Chambers to prove a point in Birmingham
11 July 2008
Dwain Chambers plans to use his vast experience to outmanoeuvre his younger 100 metres rivals when the three-day UK National Championships and Olympic trials get under way in Birmingham tomorrow.
Chambers insists he will be fully focused on qualifying for Beijing and has put to the back of his mind the High Court challenge he is making next Wednesday against a British Olympic Association bylaw banning the reformed drugs cheats from the team.
Just as he did at February's World Indoor trials in Sheffield, when he thrashed most of the country's best young sprinters, the 30-year-old Londoner plans to make his top-level experience count to the full.
Chambers' competitors fell apart then in the face of his aggressiveness and gamesmanship as he hyped up the confrontation - bringing to mind how he was treated when first attempting to make his name on the international circuit.
His total confidence, as he strutted to his blocks with body language suggesting the 60m race was already won, wound up the entire field and most noticeably 21-year-old Craig Pickering.
Before their clash in the final, Pickering was being talked about as a possible world indoor champion, but found himself left in his blocks when Chambers erupted and powered away for the easiest of victories.
"This is what it's all about," said Chambers, himself battle hardened after learning his trade from some of the world's greatest sprinters, each one highly trained at unsettling their opponents.
Pickering in particular looked shellshocked after crossing the line, although it was later learned he had been suffering from a virus and diarrhoea.
Chambers insisted: "What he went through, having to deal with the likes of myself, is what I had to go through myself in the days of Maurice Greene and other athletes.
"It's a new ball game for him and he'll learn a lot from that."
Sending a message to every Olympic contender before tomorrow's 100m heats, Chambers added: "It's part and parcel of being an athlete dealing with pressure - and this is only the beginning."
While Chambers, who shot to the top of the UK rankings with a time of 10.05seconds in Sofia last week, will start favourite, the trials often bring out the best in everyone.
Tyrone Edgar, who is only one hundredth of a second slower than Chambers, will be hoping he has overcome a back injury picked up by running into a shot putter on the warm-up track in Lille a fortnight ago.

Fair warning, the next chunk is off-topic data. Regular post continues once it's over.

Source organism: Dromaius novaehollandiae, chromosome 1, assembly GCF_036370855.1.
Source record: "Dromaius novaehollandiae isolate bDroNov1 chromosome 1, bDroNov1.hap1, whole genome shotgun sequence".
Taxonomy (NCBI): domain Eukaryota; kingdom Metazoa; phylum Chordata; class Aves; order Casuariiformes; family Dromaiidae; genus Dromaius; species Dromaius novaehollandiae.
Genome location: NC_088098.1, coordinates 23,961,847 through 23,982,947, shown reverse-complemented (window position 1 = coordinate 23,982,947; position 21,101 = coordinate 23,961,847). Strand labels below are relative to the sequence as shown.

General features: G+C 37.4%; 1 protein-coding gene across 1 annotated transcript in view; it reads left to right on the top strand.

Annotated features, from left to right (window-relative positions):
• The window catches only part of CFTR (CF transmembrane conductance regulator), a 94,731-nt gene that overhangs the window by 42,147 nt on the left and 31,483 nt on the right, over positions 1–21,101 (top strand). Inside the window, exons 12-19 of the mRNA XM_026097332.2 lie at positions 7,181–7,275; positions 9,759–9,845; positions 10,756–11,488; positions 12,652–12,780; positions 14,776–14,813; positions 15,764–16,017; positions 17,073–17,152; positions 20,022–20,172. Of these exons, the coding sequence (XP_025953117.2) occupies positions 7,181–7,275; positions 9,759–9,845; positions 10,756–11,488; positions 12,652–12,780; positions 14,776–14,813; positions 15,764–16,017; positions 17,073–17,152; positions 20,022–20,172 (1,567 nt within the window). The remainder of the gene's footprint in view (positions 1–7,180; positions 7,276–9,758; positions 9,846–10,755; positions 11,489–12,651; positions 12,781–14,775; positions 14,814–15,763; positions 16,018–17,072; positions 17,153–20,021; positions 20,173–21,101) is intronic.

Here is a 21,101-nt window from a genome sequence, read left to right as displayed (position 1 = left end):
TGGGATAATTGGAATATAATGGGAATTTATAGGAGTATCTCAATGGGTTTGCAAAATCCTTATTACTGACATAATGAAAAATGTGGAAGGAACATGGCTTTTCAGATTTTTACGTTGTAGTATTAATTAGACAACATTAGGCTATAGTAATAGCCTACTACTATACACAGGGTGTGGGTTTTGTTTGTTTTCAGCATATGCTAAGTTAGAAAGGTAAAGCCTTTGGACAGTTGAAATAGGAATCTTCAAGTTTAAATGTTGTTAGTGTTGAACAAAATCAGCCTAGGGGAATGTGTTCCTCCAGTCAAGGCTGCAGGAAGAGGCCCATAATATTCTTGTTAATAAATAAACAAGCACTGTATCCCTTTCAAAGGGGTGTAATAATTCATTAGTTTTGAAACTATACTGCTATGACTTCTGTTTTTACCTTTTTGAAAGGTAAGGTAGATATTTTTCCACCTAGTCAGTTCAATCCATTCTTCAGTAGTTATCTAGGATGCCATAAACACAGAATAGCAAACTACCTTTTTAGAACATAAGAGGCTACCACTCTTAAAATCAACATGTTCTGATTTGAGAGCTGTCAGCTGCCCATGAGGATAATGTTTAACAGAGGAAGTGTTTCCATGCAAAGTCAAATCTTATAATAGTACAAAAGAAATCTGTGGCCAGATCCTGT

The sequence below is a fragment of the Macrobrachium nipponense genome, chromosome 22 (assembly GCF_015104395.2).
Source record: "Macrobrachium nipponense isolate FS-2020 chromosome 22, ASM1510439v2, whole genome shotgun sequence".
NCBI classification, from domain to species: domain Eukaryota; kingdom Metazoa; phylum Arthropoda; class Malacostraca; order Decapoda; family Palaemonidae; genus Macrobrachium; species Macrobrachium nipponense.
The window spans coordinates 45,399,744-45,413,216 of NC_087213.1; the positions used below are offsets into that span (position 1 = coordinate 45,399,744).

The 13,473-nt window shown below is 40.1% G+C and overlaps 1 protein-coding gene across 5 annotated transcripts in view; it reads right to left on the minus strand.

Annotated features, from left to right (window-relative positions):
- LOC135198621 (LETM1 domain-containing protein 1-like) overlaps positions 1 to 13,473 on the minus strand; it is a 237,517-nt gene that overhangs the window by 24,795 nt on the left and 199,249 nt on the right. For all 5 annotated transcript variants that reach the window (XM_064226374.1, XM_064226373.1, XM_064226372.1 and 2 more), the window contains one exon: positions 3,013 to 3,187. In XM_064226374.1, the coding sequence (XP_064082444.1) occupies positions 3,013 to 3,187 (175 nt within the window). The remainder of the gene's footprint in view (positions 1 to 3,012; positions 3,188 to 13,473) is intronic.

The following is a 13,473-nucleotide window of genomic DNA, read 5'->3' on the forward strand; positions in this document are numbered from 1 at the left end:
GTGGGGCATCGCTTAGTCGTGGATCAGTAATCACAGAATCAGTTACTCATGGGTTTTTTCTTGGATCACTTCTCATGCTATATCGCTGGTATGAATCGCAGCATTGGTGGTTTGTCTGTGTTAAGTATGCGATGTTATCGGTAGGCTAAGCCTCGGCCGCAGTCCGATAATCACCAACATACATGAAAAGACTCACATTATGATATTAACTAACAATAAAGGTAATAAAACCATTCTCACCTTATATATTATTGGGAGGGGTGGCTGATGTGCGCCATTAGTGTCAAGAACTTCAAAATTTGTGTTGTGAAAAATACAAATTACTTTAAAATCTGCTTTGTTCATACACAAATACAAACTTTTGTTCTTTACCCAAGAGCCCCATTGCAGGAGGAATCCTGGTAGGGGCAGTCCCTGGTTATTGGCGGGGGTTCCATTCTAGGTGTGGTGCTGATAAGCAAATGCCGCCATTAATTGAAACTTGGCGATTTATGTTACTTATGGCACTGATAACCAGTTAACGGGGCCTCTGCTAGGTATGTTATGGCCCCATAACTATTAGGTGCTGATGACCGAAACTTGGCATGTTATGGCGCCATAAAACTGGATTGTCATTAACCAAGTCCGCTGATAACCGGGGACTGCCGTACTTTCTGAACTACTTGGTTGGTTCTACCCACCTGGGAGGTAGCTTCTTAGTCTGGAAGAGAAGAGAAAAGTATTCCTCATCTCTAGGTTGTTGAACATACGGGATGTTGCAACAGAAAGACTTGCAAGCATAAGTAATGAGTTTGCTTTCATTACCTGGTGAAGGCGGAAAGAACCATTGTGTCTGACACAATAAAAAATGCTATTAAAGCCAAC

If he can keep his nerve and not jump the gun, Simeon Williamson, who beat Pickering for last year's European Under-23 gold medal, will also be a contender.
Harry Aikines-Aryeetey, the 2006 world junior champion who is eager to return to the Chinese capital where he earned that success, must be ranked an outsider for a podium place on current form.
Then there is Pickering, who after a delayed start to his season with a hamstring injury will be hoping he has enough energy to last three rounds and clinch an individual slot.
Marlon Devonish, apart from Chambers the most experienced of the British sprinters, won both the 100m and 200m last year and is again a double contender, and will be at the forefront of the contest.
Should Chambers win or finish second, it seems unlikely the three 100m selections will be announced on Monday with the first wave of the squad - common-sense dictating it would be best to await the result of his application for a temporary lifting of his BOA ban.
That will be a prelude to the full hearing of his case next March, which will challenge the BOA's right to exclude athletes from Olympic competition for life if they have used performance-enhancing drugs, unless there are mitigating circumstances.
The weekend's action will see all of the country's likely Olympic medallists in action minus, of course, the injured Paula Radcliffe who is fighting a race against the clock to get fully fit for the marathon.
News from her French Pyrenees base suggests she is running and training well at a high intensity, although she still needs another a couple of weeks before announcing her decision on Beijing.
Tomorrow night will see last summer's world 400m silver medallist Nicola Sanders in action, but Christine Ohuruogu, who beat her in a thriller in Osaka and is confident she will be given a place, will race over 200m.
Kelly Sotherton, who could pull off a heptathlon victory in Beijing, will test herself in four events while Phillips Idowu, another gold medal possibility, competes in the triple jump on Sunday.
Jo Pavey, over 5000m, Jade Johnson, who has bounced back to become a long jump contender after a couple of listless seasons, and javelin star Goldie Sayers will also be in action that day.
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